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[Robin Abcarian] Supreme Court justices need high ethical standardsBy Korea Herald
Published : July 4, 2023 - 05:33
Why do some United States Supreme Court justices have such a hard time saying no?
Believe me, I understand the temptation. Columnists may not be judges in the traditional sense, but we are judges in the court of public opinion. Occasionally, I've been offered gifts in exchange for a positive ruling (well, a positive column) on a controversial issue that may come before me.
Attractive as these offers may be, they are just not that difficult to refuse. Especially when the institution's credibility -- or your job -- is on the line.
The people judges and journalists serve expect and deserve transparency, fairness and independence. They do not want either group to be bought off, or materially rewarded for the opinions they deliver. If the public stops believing the courts or the news media are acting on principle, the institutions lose credibility. Even the whiff of a conflict of interest or a quid pro quo diminishes them. Accepting costly freebies on the sly from interested parties, then pretending it's no one's business, is one of the fastest ways to corrode faith in our democratic infrastructure, our free press, our supposedly fair and impartial Supreme Court.
It's astonishing that newspapers like the Times are stricter about ethics than the Supreme Court, which is required to report some financial dealings each year but otherwise has no compulsory code of ethics at all.
No one has ever offered me a free flight on a private jet to a rustic lodge in Alaska, as in the case of Supreme Court Justice Samuel A. Alito Jr., or a free seat on a private jet to a super yacht in Indonesia, as in the case of Justice Clarence Thomas. But I've been offered lots of nice things in my career.
When I was a cub reporter in Ventura County, the owner of an oceanfront vacation home in Oxnard Shores offered me the use of his house. The catch? I was working on a story about a proposed moratorium on beachfront residential construction, which he opposed. If he liked the story, he told me, I was welcome to a weekend at the beach. The invitation was rescinded upon publication.
Even when a source doesn't want anything, when they simply appreciate something you have written, they may try to thank you with a lavish gift. That creates the appearance of impropriety. I have, over the years, sent back a Seiko watch, a gold bracelet, a Blackberry (remember those?) and designer clothing.
I once wrote about the late Ray Evans, the lyricist half of the supremely talented songwriting duo Livingston and Evans. I thought a story about the origins of the great Christmas song "Silver Bells" would be a good read during the holidays, so I arranged to meet Evans for an interview over lunch and when I dropped him off at his Benedict Canyon home, he invited me in.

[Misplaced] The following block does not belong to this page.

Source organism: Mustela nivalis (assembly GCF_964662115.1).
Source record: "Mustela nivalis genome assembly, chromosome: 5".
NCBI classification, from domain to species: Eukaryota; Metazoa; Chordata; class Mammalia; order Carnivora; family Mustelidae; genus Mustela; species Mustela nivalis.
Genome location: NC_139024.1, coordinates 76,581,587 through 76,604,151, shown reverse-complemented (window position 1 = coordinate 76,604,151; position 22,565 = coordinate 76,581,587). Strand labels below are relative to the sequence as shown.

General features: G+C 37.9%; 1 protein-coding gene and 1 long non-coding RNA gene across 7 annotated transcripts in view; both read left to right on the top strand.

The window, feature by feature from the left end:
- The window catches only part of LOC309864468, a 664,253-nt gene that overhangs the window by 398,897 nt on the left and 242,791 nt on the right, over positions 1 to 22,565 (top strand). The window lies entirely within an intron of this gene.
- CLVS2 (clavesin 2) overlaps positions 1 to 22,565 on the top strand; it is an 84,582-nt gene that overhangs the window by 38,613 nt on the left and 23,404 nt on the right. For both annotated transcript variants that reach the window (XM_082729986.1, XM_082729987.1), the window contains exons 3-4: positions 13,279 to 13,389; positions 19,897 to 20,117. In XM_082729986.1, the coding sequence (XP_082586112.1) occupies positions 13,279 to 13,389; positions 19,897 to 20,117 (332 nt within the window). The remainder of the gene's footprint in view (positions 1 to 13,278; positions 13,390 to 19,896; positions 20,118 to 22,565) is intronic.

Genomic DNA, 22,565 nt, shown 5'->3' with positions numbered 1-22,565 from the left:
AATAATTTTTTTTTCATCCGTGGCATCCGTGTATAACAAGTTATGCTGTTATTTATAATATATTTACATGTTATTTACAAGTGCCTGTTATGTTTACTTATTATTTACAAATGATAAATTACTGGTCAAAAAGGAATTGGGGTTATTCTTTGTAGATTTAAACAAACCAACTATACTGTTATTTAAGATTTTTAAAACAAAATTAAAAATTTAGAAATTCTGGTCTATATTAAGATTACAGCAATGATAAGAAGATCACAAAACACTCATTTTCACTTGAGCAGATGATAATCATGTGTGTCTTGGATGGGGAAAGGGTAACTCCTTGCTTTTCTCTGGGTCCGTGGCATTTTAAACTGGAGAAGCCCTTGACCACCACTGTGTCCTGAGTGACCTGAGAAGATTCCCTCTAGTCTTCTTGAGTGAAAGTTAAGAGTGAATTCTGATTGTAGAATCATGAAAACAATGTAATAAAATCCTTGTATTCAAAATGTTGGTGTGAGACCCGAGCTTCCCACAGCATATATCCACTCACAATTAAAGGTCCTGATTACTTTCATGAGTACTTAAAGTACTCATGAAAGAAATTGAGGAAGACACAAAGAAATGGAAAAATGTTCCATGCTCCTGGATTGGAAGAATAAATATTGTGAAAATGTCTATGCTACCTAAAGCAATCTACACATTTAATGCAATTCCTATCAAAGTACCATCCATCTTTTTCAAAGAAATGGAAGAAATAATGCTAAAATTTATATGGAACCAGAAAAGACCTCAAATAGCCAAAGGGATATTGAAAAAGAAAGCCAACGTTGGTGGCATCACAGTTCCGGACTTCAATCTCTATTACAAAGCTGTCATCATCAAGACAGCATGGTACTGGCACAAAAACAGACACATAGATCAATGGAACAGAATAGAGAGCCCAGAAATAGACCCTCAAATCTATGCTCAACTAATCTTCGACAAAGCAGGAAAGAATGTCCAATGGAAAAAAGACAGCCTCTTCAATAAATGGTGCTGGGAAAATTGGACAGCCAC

Evans, who was an 89-year-old widower with a naughty streak, invited me downstairs to his bedroom to show me his royalty books. "You're sure your husband won't mind?" he joked, as he took a seat on his motorized staircase chair for the descent. In a notebook on his desk, he kept track of the astonishing amount of money he'd earned from that one classic song, more than half a million dollars a year.
The story ran on Dec. 25, 2004. That morning, my home phone rang. It was Evans, delighted by the piece. "I couldn't have paid a publicist to get such a great story in the paper," he exclaimed. "I want you to go to Tiffany's and pick out anything you want." I wish.
Just this week, I was offered a stay at a lovely little seaside hotel in Laguna Beach in exchange for coverage of the place. That is a newspaper no-no. Would the story be colored by the fact that my stay would not have cost a cent? How could it not be? And why should anyone even have to wonder about that?
Which brings me back to the Supreme Court, which is not bound by the code of conduct that applies to all other federal judges.
If we are ever to regain our trust in the Supreme Court, Congress must adopt a specific and binding code of ethics for the justices, ones that impose well-defined dollar limits on gifts and "personal hospitality," the dodge that has allowed Thomas, in particular, to feed at the freebie trough.
"The highest court in the land should not have the lowest ethical standards," Senate Judiciary Committee Chairman Richard J. Durbin (D-Illinois) said as he announced that his committee would take up legislation tightening ethics rules for the Supreme Court later this summer.
It's not just conservative justices who have failed to declare their conflicts. According to reports, Justice Sonia Sotomayor did not recuse herself in at least three cases involving Penguin Random House, which has paid her millions of dollars for her memoir and children's books.
The idea that the justices can be trusted to police themselves, as all nine declared recently in a joint statement on ethics, is laughable. No one can do that. Human beings are endlessly creative in absolving themselves of conflicts. Alito, for instance, claimed it was OK for him to take a free private jet ride to Alaska because the seat would have been vacant anyway.
In any case, Supreme Court justices shouldn't have to be responsible for deciding which freebies to accept, or which cases to bow out of.
Let's remove that terrible burden from their black-robed shoulders. Like journalists, they need some hard and fast rules to live by.
Robin Abcarian is an opinion columnist at the Los Angeles Times. -- Ed.
(Tribune Content Agency)
Articles by Korea Herald
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